Notably, the study demonstrates the shift that urban farming has undergone from an activity for poor communities in the cities of developing countries to a common practice in large cities of wealthy countries. According to the study, however, any similarity between urban farming in the North and South ends there: urban farming in poor countries often benefits women the most and is usually practiced by rural migrants who farm to produce food that they would go hungry without; in the North, it is used to combat obesity, whereas in the South, it is to combat malnutrition.

Some Urban Farms Are More Equal Than Others

But while urban farming may be “trendy” in the North because of the rise of local food movements –better known as locavorism – the one thing that critics of urban farming agree on is that not all urban farms are created equal. Organic urban farming in Cuba, which was introduced after the fall of the Soviet Union in 1989 as a solution to the food crisis that followed, has since made Havana a model for self-sustainable farming. More recently, food shortages in Venezuela have pushed the government to encourage citizens to turn to urban farming and the country has even formed a Ministry of Urban Farming.

And then there is the United Nations’ Food and Agriculture Organization’s (FAO) shocking estimate that 800 million people around the world – roughly 40% of the world’s urban population – practice urban agriculture. In an interview with progrss, the FAO’s Growing Greener Cities Programme’s Agricultural Officer Bruno Telemans and Senior Agronomist / Horticulture Specialist Wilfried Baudoin explain that urban and peri-urban agriculture have always gone hand-in-hand with the development of cities in the North. The difference today, they explain, is the attention given to urban agriculture and – to a certain extent, its formalization – which is proving to be useful because of its role in creating and maintaining open public spaces that are used for recreation, education and food production. Rather than a luxury, the duo perceive urban agriculture as a reality that “…offers a pathway out of poverty and malnutrition for poor urban dwellers…” The one caveat, of course, is that it be legal – which it is still not in most places where it is practiced.

According to Telemans and Baudoin, urban farming has “increased civic participation and spurred neighborhood revitalization, transforming vacant and unattractive plots of public land into appealing green zones with environmental and health benefits.” They explain that the benefits are especially tangible in cities facing rapid urbanization, where large segments of the often-young population are socially excluded or unemployed, and that it is in cities like Kinshasa, Lagos, Dhaka, Delhi, Bogota and Rio de Janeiro that urban farming can and does radically affect people’s lives.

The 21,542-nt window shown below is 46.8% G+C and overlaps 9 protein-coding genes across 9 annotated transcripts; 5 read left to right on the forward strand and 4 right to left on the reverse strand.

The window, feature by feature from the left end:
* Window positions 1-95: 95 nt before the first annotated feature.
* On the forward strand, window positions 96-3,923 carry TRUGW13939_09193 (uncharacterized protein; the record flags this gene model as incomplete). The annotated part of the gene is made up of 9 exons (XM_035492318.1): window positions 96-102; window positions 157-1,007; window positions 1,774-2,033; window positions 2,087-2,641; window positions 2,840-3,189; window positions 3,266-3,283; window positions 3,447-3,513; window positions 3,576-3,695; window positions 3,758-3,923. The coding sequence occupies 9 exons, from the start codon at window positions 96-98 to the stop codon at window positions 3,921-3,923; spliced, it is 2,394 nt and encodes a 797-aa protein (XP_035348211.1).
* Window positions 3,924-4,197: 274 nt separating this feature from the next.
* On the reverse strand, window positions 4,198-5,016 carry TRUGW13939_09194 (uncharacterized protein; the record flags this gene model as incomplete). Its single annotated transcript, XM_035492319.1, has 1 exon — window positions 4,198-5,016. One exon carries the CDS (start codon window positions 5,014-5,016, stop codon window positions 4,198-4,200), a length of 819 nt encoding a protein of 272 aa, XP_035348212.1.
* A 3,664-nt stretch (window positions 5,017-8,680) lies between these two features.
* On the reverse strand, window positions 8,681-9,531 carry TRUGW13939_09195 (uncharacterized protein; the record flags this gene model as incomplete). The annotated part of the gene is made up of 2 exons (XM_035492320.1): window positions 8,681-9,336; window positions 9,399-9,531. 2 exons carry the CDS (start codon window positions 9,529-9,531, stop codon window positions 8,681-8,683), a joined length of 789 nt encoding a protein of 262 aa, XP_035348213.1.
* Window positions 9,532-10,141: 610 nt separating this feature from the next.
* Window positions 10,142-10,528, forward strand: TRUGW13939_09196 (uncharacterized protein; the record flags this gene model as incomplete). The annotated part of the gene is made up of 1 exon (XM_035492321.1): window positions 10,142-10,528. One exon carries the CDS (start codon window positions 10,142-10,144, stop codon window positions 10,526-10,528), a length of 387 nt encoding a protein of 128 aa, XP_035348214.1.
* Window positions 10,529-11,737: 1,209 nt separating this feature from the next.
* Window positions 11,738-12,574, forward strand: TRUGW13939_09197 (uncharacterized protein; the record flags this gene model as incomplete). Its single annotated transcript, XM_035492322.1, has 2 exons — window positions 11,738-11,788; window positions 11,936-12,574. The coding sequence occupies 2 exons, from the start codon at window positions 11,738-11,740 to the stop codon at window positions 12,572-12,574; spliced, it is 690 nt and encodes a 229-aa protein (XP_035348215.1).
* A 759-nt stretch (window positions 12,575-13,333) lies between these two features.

The FAO itself has a variety of programs and projects designed to combat food insecurity in urban areas, and the organization emphasizes the importance of governments providing institutional, political and technical support and monitoring. The FAO’s five-point approach, which includes getting political and institutional support, securing land and water, ensuring product quality and environmental protection, securing the participation of stakeholders in the sector, and securing new markets for fruits and vegetables, attempts to create a framework for urban and peri-urban farmers to operate.

What does this mean for the future of urban agriculture? Perhaps that it is, above all, a reality that we must accept, and that it is time for city administrations to create legislation and regulations to ensure it is practiced sustainably and legally. Perhaps that our cities need to be re-wired to allow greywater to be used for agriculture and for community gardens to become regular fixtures in every neighborhood. Perhaps that, as Maya Shetreat-Klein recommends, children and adults do need to understand how their food is grown and to get their hands dirty – even if only once in a while.

Whether or not it is a solution to world hunger is questionable – and perhaps we are pinning too much on it in positioning it as a panacea for all nutrition-related ills in the world. For now, it certainly provides many less privileged communities with access to healthy, nutritious food and a source of income.


This article was amended on April 11. An earlier version of this article stated that the FAO Growing Greener Cities Programme Researcher Diana Gutierrez was interviewed for this piece rather than Agricultural Officer Bruno Telemans and Senior Agronomist/Horticulture Specialist Wilfried Baudoin.